Treatment-emergent ALT elevations of greater than 5 × ULN occurred in 4 patients (2%). In 3 patients, the maximum elevations were less than 10 × ULN; none were associated with bilirubin elevations. All 3 patients completed therapy and the ALT elevations resolved posttreatment. One patient with cirrhosis discontinued ribavirin only at week 2 because of anemia, then discontinued all study medication at week 6 because of a protocol-defined event of concomitant elevations of ALT and total bilirubin. These elevations were maximal at week 6 (ALT, 992 U/L; total bilirubin, 2.4 mg/dL [SI conversions: ALT to μkat/L, multiply by 0.0167; total bilirubin to μmol/L, multiply by 17.104]). ALT normalized 6 weeks after discontinuation and total bilirubin normalized 6 weeks after discontinuation; the patient subsequently achieved SVR12. Six patients had treatment-emergent grade 3 or 4 lipase elevations of which none were associated with abdominal pain or symptomatic pancreatitis.
Twelve weeks of treatment with the fixed-dose combination of daclatasvir, asunaprevir, and beclabuvir, with or without ribavirin, achieved an overall SVR12 rate of 93% in patients with genotype 1 infection and compensated cirrhosis. Among patients with genotype 1a infection, SVR12 was achieved by 88% of those receiving the fixed-dose combination alone and by 95% of those with ribavirin added to the regimen. However, the contribution of ribavirin to SVR12 remains uncertain because of the small sample sizes; results suggest that inclusion of ribavirin with the regimen may be considered for patients with genotype 1a infection. Thrombocytopenia may be associated with portal hypertension in patients with cirrhosis; in this study, SVR12 was achieved by 94% of patients with baseline thrombocytopenia, suggesting that SVR remains robust in this difficult-to-treat population with cirrhosis. Sex, age, baseline HCV RNA levels, and IL28B genotype had no significant association with SVR12 rates, consistent with previous results suggesting a reduced effect of baseline factors with high-potency regimens.12,16-18
An overall 98% SVR12 rate was achieved after 12 weeks of treatment in patients with genotype 1b infection and cirrhosis. Factors contributing to the single virologic failure (relapse) with genotype 1b are uncertain; the only resistance variant detected at virologic failure (NS5A-Y93H) conferred only low-level resistance to daclatasvir. Previously, the combination of daclatasvir and asunaprevir, without beclabuvir or ribavirin, achieved SVR12 rate in 83% of a similar genotype 1b population following 24 weeks of treatment.19 A direct comparison of these regimens could confirm whether the addition of beclabuvir reduces virologic failure and increases SVR12 in patients with genotype 1b infection and cirrhosis.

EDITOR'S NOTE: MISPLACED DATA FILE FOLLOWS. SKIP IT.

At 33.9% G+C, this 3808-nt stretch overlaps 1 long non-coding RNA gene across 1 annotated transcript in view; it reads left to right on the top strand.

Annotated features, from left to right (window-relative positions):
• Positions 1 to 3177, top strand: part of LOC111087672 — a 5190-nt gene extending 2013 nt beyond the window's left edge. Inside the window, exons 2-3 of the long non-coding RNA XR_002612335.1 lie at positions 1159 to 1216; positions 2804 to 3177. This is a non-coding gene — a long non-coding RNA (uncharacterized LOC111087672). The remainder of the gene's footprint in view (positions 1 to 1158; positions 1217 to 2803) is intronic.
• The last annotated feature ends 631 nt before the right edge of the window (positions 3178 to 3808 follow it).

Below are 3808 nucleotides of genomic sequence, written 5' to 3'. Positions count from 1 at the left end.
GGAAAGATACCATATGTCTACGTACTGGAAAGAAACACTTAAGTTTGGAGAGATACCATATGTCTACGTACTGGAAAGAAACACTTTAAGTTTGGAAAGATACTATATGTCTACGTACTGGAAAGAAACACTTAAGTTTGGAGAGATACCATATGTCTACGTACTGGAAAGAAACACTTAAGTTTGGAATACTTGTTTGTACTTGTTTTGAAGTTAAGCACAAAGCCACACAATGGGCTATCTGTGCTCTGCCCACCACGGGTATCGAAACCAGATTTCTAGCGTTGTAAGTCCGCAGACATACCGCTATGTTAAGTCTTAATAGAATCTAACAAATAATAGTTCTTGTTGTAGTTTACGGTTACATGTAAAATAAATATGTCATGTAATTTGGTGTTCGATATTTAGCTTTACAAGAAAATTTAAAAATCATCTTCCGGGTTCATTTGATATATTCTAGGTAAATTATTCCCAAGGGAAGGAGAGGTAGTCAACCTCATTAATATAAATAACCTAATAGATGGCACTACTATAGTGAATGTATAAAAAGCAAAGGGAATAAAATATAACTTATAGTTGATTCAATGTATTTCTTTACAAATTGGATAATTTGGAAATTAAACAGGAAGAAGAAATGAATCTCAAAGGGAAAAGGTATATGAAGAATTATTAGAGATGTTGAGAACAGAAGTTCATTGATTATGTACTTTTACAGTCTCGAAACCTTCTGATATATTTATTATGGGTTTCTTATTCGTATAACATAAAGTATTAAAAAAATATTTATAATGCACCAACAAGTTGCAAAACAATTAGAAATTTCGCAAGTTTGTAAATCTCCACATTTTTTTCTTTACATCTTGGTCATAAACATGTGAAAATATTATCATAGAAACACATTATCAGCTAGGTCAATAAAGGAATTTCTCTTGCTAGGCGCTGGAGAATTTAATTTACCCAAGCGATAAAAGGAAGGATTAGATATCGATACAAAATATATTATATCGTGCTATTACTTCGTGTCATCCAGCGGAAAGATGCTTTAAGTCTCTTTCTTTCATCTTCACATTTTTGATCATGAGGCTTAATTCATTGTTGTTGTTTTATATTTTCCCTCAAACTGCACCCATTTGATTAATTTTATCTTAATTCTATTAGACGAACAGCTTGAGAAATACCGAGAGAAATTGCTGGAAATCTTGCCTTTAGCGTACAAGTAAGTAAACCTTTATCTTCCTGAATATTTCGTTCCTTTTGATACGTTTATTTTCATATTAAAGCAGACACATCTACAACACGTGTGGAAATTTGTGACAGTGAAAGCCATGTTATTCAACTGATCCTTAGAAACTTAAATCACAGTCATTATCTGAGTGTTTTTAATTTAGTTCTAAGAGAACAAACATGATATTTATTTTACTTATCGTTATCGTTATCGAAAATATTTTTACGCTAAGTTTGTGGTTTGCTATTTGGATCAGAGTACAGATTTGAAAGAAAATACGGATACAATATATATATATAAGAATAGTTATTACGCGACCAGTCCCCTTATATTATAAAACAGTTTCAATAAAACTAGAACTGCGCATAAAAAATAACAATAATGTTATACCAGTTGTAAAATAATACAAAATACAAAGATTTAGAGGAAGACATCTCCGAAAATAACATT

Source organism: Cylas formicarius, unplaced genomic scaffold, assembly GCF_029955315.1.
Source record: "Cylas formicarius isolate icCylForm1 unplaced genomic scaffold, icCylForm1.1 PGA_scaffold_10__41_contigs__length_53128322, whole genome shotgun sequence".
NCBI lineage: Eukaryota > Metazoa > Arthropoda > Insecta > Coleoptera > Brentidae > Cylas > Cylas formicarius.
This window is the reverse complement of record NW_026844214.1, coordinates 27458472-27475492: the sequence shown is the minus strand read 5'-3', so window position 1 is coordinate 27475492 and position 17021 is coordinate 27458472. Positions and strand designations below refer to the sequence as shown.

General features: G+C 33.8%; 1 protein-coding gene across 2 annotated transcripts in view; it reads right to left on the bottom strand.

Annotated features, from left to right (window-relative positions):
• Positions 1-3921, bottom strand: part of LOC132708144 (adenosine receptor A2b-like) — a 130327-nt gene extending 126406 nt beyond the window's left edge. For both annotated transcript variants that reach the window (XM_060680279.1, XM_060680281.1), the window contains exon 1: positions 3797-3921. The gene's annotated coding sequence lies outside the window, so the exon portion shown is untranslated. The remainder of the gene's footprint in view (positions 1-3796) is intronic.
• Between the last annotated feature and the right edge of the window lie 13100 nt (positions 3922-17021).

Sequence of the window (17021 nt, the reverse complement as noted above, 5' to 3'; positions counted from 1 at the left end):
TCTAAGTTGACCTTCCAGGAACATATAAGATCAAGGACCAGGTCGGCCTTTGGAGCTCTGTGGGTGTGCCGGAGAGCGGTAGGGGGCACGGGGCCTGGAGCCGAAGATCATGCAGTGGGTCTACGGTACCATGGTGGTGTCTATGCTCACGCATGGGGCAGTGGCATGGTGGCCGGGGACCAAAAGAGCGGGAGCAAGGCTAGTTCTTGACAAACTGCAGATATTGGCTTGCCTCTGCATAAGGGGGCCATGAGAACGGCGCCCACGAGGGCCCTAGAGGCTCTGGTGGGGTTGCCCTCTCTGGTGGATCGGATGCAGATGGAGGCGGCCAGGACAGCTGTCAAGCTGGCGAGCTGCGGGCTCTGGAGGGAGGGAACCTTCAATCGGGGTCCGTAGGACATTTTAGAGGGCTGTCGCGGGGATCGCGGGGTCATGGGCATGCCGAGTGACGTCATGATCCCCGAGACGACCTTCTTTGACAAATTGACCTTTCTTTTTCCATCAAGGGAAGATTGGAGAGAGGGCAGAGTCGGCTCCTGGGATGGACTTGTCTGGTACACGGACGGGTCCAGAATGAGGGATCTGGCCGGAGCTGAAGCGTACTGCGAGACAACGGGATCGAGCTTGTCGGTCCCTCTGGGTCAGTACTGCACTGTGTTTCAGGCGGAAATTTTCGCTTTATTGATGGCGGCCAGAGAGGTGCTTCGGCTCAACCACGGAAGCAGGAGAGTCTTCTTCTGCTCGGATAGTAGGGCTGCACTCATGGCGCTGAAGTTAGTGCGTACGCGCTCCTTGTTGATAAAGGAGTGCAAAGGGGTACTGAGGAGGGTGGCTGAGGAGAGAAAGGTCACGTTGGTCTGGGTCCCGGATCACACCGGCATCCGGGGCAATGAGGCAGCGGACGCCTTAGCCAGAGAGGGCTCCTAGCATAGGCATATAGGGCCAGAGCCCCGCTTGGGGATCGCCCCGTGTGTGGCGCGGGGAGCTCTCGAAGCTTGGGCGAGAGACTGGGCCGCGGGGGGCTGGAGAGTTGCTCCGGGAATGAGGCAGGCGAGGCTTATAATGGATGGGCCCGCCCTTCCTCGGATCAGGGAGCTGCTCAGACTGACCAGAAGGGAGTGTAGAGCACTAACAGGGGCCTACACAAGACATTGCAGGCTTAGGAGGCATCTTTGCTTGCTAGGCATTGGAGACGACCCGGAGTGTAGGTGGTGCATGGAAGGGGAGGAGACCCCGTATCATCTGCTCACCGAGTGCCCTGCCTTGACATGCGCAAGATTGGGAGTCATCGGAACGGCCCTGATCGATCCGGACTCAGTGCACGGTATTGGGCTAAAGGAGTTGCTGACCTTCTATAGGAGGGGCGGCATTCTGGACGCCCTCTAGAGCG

Emergent resistance variants in patients with virologic failure were similar to those reported previously.11 Variants at NS5A-Q30, NS3-R155K, and NS5B-P495 were observed although NS5B variants were not detected in patients experiencing relapse. Overall, resistance variants at baseline were infrequent in this study and did not appear to have an adverse effect on SVR12 rates, in contrast with previous results for the combination of daclatasvir and asunaprevir (without beclabuvir or ribavirin), in which the presence of NS5A-L31, NS5A -Y93, and/or NS3-D168 polymorphisms at baseline reduced SVR12 in genotype 1b-infected patients.19
The regimen was well-tolerated with or without ribavirin, with low rates of treatment-related serious adverse events, adverse event–related discontinuations, or grade 3 or 4 laboratory abnormalities. A single patient met protocol-defined discontinuation criteria of concomitant ALT and bilirubin elevations; the elevations resolved after discontinuation. ALT elevations have been associated with asunaprevir in other combination regimens but are only rarely associated with changes in other liver function test results.19-21
In trials of other all-oral regimens in patients with cirrhosis, high SVR rates have been achieved, although maximizing SVR rates in this population often requires extended (24 weeks) therapy and/or the inclusion of ribavirin. SVR12 rates comparable with those of the present study were reported for a population of patients with cirrhosis treated with ritonavir-boosted paritaprevir combined with ombitasvir, dasabuvir, and ribavirin.12 In that study, treatment extended to 24 weeks provided a modest increase in SVR12 rates, primarily among patients with prior null response to peginterferon/ribavirin. In contrast, 34 of the 35 prior null responders in our study achieved SVR12 after 12 weeks of treatment, suggesting that more extended therapy would have little benefit. In another study that included a limited population of patients with cirrhosis, the combination of sofosbuvir and ledipasvir achieved SVR12 rates of 97% (without ribavirin) and 100% (with ribavirin) in patients with cirrhosis who were treatment naive after 12 or 24 weeks of therapy.17 However, in a parallel study of patients with cirrhosis who were treatment experienced, SVR12 rates were 100% after 24 weeks of therapy but substantially lower (82%-86%) after 12 weeks, leading to the recommendation that patients with cirrhosis receive 24 weeks of therapy.16
Limitations of this study include the absence of a placebo group to support assessment of treatment-related adverse events. The study was not powered to statistically distinguish the contribution of ribavirin to SVR12 rates and the relatively low proportion of black patients limits the extent to which these results can be extrapolated a black population.
In this open-label, uncontrolled study, patients with chronic HCV genotype 1 infection and cirrhosis who received a 12-week oral fixed-dose regimen of daclatasvir, asunaprevir, and beclabuvir, with or without ribavirin, achieved high rates of SVR12.
Corresponding Author: Andrew J. Muir, MD, Duke Clinical Research Institute, Duke University Medical Center 3913, Durham, NC 27710 (email@example.com).
Trial Registration: clinicaltrials.gov Identifier: NCT01973049.
Author Contributions: Dr. Muir had full access to all of the data in the study and takes responsibility for the integrity of the data and the accuracy of the data analysis.